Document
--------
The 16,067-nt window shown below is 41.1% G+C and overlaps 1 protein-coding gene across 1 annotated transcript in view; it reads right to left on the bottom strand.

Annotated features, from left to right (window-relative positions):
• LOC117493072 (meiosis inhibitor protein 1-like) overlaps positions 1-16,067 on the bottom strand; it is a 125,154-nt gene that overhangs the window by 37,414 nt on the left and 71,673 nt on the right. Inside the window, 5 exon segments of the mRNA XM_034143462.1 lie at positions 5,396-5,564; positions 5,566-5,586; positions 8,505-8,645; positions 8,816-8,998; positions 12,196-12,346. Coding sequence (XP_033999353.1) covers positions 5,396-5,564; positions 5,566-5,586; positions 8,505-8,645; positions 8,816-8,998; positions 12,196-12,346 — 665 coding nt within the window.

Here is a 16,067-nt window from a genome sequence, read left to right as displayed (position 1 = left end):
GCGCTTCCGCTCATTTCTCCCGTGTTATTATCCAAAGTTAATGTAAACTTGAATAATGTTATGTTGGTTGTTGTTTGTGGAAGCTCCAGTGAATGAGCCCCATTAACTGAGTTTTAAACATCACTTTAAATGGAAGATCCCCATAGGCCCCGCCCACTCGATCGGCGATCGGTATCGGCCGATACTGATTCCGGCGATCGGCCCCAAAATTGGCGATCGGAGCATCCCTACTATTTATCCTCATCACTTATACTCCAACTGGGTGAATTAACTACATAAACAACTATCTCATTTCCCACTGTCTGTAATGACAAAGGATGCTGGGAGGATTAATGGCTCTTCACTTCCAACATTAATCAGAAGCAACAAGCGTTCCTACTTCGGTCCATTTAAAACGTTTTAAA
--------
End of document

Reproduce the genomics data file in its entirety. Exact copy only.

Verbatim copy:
The 16,067-nt window shown below is 41.1% G+C and overlaps 1 protein-coding gene across 1 annotated transcript in view; it reads right to left on the bottom strand.

Annotated features, from left to right (window-relative positions):
• LOC117493072 (meiosis inhibitor protein 1-like) overlaps positions 1-16,067 on the bottom strand; it is a 125,154-nt gene that overhangs the window by 37,414 nt on the left and 71,673 nt on the right. Inside the window, 5 exon segments of the mRNA XM_034143462.1 lie at positions 5,396-5,564; positions 5,566-5,586; positions 8,505-8,645; positions 8,816-8,998; positions 12,196-12,346. Coding sequence (XP_033999353.1) covers positions 5,396-5,564; positions 5,566-5,586; positions 8,505-8,645; positions 8,816-8,998; positions 12,196-12,346 — 665 coding nt within the window.

Here is a 16,067-nt window from a genome sequence, read left to right as displayed (position 1 = left end):
GCGCTTCCGCTCATTTCTCCCGTGTTATTATCCAAAGTTAATGTAAACTTGAATAATGTTATGTTGGTTGTTGTTTGTGGAAGCTCCAGTGAATGAGCCCCATTAACTGAGTTTTAAACATCACTTTAAATGGAAGATCCCCATAGGCCCCGCCCACTCGATCGGCGATCGGTATCGGCCGATACTGATTCCGGCGATCGGCCCCAAAATTGGCGATCGGAGCATCCCTACTATTTATCCTCATCACTTATACTCCAACTGGGTGAATTAACTACATAAACAACTATCTCATTTCCCACTGTCTGTAATGACAAAGGATGCTGGGAGGATTAATGGCTCTTCACTTCCAACATTAATCAGAAGCAACAAGCGTTCCTACTTCGGTCCATTTAAAACGTTTTAAA